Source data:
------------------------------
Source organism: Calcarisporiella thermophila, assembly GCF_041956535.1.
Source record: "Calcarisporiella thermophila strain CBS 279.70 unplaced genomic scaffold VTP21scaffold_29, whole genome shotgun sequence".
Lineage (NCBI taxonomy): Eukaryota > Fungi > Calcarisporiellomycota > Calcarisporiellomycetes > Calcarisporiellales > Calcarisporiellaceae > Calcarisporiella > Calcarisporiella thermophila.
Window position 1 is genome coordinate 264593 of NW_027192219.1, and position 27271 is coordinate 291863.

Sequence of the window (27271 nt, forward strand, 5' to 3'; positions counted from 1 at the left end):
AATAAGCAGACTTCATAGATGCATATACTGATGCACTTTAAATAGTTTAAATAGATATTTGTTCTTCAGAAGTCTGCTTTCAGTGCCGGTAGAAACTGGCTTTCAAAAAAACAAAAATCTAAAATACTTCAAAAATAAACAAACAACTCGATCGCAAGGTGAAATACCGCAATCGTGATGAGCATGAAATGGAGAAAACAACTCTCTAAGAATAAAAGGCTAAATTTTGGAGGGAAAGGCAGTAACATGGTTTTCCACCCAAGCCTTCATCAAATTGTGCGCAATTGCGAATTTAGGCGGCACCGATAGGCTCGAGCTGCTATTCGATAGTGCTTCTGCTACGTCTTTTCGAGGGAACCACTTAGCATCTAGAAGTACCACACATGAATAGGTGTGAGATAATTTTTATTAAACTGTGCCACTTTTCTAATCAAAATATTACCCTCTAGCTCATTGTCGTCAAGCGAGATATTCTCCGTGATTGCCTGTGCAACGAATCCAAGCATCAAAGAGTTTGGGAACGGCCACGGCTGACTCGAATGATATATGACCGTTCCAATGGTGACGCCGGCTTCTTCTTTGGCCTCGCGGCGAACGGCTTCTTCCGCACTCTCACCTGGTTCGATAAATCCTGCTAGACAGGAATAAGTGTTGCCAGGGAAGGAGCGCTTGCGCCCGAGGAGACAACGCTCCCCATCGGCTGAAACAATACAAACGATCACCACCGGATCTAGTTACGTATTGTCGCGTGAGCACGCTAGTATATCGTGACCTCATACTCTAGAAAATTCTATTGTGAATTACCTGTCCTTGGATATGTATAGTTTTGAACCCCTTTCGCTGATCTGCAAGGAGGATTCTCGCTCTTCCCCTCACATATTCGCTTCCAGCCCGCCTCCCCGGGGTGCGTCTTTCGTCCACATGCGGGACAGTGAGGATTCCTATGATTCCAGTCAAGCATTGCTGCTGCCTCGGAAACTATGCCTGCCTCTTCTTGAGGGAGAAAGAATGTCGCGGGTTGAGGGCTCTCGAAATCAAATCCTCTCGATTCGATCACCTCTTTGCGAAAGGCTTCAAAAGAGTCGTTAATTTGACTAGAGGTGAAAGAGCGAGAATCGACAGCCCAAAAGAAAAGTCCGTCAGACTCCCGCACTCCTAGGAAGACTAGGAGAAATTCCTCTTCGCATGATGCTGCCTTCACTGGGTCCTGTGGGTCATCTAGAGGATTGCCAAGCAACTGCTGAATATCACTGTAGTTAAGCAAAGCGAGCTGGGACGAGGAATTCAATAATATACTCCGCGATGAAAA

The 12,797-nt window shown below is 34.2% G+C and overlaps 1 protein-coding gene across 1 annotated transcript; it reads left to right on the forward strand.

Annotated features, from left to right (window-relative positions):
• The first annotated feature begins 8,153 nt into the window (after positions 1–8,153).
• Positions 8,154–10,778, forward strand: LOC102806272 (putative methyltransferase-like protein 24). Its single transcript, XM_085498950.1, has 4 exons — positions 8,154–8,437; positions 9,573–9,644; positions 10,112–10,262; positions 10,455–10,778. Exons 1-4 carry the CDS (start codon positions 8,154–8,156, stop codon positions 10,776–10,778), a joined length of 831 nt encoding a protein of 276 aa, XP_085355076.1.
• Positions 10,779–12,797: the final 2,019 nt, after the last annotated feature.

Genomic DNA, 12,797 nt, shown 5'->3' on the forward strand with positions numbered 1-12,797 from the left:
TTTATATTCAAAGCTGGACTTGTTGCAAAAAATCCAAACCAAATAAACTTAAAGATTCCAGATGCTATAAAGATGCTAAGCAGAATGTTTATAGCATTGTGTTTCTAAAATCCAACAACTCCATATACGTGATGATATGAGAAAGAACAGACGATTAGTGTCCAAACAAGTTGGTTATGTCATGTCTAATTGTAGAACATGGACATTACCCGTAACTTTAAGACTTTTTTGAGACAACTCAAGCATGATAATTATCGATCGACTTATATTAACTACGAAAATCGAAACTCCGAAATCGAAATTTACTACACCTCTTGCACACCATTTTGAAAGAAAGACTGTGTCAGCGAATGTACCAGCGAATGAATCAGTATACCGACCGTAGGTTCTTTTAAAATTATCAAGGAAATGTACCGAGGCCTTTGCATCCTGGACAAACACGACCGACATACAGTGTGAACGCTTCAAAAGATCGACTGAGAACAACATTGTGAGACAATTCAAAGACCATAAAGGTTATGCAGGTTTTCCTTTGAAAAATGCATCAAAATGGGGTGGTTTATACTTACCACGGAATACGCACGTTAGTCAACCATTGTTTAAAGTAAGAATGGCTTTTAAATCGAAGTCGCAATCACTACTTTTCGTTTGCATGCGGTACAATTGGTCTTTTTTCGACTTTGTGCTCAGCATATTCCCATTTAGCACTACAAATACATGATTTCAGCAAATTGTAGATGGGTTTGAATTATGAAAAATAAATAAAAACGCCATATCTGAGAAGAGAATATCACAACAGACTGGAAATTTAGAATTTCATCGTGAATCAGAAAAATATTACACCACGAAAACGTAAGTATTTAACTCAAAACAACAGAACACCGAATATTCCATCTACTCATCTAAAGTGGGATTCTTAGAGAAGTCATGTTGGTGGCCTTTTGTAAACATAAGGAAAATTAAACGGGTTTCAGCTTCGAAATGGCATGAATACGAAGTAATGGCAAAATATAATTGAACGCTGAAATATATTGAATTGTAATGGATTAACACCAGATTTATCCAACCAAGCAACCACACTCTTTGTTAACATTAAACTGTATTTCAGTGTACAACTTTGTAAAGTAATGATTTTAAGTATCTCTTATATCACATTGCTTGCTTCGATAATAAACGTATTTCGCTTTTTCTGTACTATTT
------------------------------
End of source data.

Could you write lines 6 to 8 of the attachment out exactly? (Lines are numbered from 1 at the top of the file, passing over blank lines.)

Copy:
AATAAGCAGACTTCATAGATGCATATACTGATGCACTTTAAATAGTTTAAATAGATATTTGTTCTTCAGAAGTCTGCTTTCAGTGCCGGTAGAAACTGGCTTTCAAAAAAACAAAAATCTAAAATACTTCAAAAATAAACAAACAACTCGATCGCAAGGTGAAATACCGCAATCGTGATGAGCATGAAATGGAGAAAACAACTCTCTAAGAATAAAAGGCTAAATTTTGGAGGGAAAGGCAGTAACATGGTTTTCCACCCAAGCCTTCATCAAATTGTGCGCAATTGCGAATTTAGGCGGCACCGATAGGCTCGAGCTGCTATTCGATAGTGCTTCTGCTACGTCTTTTCGAGGGAACCACTTAGCATCTAGAAGTACCACACATGAATAGGTGTGAGATAATTTTTATTAAACTGTGCCACTTTTCTAATCAAAATATTACCCTCTAGCTCATTGTCGTCAAGCGAGATATTCTCCGTGATTGCCTGTGCAACGAATCCAAGCATCAAAGAGTTTGGGAACGGCCACGGCTGACTCGAATGATATATGACCGTTCCAATGGTGACGCCGGCTTCTTCTTTGGCCTCGCGGCGAACGGCTTCTTCCGCACTCTCACCTGGTTCGATAAATCCTGCTAGACAGGAATAAGTGTTGCCAGGGAAGGAGCGCTTGCGCCCGAGGAGACAACGCTCCCCATCGGCTGAAACAATACAAACGATCACCACCGGATCTAGTTACGTATTGTCGCGTGAGCACGCTAGTATATCGTGACCTCATACTCTAGAAAATTCTATTGTGAATTACCTGTCCTTGGATATGTATAGTTTTGAACCCCTTTCGCTGATCTGCAAGGAGGATTCTCGCTCTTCCCCTCACATATTCGCTTCCAGCCCGCCTCCCCGGGGTGCGTCTTTCGTCCACATGCGGGACAGTGAGGATTCCTATGATTCCAGTCAAGCATTGCTGCTGCCTCGGAAACTATGCCTGCCTCTTCTTGAGGGAGAAAGAATGTCGCGGGTTGAGGGCTCTCGAAATCAAATCCTCTCGATTCGATCACCTCTTTGCGAAAGGCTTCAAAAGAGTCGTTAATTTGACTAGAGGTGAAAGAGCGAGAATCGACAGCCCAAAAGAAAAGTCCGTCAGACTCCCGCACTCCTAGGAAGACTAGGAGAAATTCCTCTTCGCATGATGCTGCCTTCACTGGGTCCTGTGGGTCATCTAGAGGATTGCCAAGCAACTGCTGAATATCACTGTAGTTAAGCAAAGCGAGCTGGGACGAGGAATTCAATAATATACTCCGCGATGAAAA

The 12,797-nt window shown below is 34.2% G+C and overlaps 1 protein-coding gene across 1 annotated transcript; it reads left to right on the forward strand.

Annotated features, from left to right (window-relative positions):